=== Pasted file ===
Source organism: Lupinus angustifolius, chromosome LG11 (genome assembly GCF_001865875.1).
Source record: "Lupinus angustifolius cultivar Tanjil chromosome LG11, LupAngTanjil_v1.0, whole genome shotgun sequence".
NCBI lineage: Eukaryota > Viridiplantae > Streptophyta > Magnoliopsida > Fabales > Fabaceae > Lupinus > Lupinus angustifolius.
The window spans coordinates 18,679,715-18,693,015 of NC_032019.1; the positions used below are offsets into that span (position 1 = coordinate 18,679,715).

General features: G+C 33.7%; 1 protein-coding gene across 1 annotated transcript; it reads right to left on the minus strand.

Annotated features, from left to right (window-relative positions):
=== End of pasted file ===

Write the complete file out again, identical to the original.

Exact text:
Source organism: Lupinus angustifolius, chromosome LG11 (genome assembly GCF_001865875.1).
Source record: "Lupinus angustifolius cultivar Tanjil chromosome LG11, LupAngTanjil_v1.0, whole genome shotgun sequence".
NCBI lineage: Eukaryota > Viridiplantae > Streptophyta > Magnoliopsida > Fabales > Fabaceae > Lupinus > Lupinus angustifolius.
The window spans coordinates 18,679,715-18,693,015 of NC_032019.1; the positions used below are offsets into that span (position 1 = coordinate 18,679,715).

General features: G+C 33.7%; 1 protein-coding gene across 1 annotated transcript; it reads right to left on the minus strand.

Annotated features, from left to right (window-relative positions):